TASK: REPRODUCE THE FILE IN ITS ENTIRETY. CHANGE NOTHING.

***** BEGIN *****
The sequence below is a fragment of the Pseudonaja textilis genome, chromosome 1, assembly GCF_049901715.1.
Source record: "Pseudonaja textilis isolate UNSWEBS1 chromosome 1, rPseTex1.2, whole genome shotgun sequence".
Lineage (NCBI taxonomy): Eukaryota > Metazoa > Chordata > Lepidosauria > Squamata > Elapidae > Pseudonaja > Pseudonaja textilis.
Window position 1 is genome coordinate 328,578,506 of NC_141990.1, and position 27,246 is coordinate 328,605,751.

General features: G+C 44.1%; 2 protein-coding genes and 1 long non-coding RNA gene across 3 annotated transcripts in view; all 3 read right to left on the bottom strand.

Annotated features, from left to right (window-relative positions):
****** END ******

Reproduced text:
The sequence below is a fragment of the Pseudonaja textilis genome, chromosome 1, assembly GCF_049901715.1.
Source record: "Pseudonaja textilis isolate UNSWEBS1 chromosome 1, rPseTex1.2, whole genome shotgun sequence".
Lineage (NCBI taxonomy): Eukaryota > Metazoa > Chordata > Lepidosauria > Squamata > Elapidae > Pseudonaja > Pseudonaja textilis.
Window position 1 is genome coordinate 328,578,506 of NC_141990.1, and position 27,246 is coordinate 328,605,751.

General features: G+C 44.1%; 2 protein-coding genes and 1 long non-coding RNA gene across 3 annotated transcripts in view; all 3 read right to left on the bottom strand.

Annotated features, from left to right (window-relative positions):